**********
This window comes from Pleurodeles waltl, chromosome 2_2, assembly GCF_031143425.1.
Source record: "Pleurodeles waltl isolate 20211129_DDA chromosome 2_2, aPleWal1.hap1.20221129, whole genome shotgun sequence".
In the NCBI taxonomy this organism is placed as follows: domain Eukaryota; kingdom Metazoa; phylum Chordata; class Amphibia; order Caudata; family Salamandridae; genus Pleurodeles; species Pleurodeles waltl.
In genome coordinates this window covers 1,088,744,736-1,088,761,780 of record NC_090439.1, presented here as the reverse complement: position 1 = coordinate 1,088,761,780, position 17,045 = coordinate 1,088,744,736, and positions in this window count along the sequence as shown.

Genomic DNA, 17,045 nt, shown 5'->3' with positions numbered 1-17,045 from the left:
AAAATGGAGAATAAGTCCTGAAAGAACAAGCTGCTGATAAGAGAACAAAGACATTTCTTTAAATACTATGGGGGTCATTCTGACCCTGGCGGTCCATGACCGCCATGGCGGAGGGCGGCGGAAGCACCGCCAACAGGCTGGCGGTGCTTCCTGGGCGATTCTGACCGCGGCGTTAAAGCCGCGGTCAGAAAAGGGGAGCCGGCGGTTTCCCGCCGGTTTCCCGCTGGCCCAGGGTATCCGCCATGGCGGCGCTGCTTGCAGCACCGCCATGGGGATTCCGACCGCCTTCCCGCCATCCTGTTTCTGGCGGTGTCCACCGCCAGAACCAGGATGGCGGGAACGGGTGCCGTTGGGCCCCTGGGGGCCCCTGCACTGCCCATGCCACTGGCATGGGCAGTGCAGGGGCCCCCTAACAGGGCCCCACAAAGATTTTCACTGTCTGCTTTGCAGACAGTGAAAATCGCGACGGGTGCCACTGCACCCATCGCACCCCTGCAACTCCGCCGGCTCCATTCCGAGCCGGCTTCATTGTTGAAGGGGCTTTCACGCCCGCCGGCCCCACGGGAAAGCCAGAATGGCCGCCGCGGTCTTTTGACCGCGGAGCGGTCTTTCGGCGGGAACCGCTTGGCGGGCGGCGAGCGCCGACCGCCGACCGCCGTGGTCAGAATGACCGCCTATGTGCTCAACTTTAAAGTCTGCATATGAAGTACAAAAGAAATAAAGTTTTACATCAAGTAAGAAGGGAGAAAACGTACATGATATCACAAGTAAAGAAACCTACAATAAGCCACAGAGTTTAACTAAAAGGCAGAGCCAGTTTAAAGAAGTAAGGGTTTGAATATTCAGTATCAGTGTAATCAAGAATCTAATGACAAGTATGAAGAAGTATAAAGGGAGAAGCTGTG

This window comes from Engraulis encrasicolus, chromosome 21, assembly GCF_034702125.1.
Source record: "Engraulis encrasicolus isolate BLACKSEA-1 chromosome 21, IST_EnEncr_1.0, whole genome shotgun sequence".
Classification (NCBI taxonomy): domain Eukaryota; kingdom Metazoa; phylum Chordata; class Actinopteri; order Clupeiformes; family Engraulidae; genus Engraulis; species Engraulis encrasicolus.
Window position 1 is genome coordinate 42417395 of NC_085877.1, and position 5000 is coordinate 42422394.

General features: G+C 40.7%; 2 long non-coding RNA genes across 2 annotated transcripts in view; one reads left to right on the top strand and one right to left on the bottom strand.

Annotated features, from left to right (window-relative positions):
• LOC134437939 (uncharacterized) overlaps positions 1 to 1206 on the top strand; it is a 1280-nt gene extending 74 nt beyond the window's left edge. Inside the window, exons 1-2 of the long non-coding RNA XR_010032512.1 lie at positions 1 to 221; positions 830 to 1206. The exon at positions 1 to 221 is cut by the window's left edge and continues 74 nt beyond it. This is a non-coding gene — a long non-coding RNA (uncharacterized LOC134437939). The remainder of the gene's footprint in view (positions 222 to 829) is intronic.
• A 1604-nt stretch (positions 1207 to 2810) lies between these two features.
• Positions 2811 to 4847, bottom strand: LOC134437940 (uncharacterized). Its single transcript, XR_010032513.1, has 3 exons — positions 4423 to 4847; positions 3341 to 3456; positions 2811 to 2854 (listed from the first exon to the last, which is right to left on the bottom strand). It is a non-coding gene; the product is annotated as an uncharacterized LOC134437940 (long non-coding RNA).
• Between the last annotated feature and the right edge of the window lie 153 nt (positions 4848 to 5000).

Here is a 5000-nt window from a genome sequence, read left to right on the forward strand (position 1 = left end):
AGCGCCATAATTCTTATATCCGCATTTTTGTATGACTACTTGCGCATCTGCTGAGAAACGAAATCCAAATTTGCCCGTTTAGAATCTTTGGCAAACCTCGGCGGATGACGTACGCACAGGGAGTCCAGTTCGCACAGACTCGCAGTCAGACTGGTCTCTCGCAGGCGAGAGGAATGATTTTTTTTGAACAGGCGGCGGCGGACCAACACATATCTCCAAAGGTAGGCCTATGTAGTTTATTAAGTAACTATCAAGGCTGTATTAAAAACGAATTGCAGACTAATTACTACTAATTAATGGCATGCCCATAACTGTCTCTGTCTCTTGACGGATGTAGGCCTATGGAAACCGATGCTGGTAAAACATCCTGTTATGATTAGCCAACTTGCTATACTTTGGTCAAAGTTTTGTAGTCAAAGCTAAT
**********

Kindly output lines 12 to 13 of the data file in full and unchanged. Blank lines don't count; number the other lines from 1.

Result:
Annotated features, from left to right (window-relative positions):
• LOC134437939 (uncharacterized) overlaps positions 1 to 1206 on the top strand; it is a 1280-nt gene extending 74 nt beyond the window's left edge. Inside the window, exons 1-2 of the long non-coding RNA XR_010032512.1 lie at positions 1 to 221; positions 830 to 1206. The exon at positions 1 to 221 is cut by the window's left edge and continues 74 nt beyond it. This is a non-coding gene — a long non-coding RNA (uncharacterized LOC134437939). The remainder of the gene's footprint in view (positions 222 to 829) is intronic.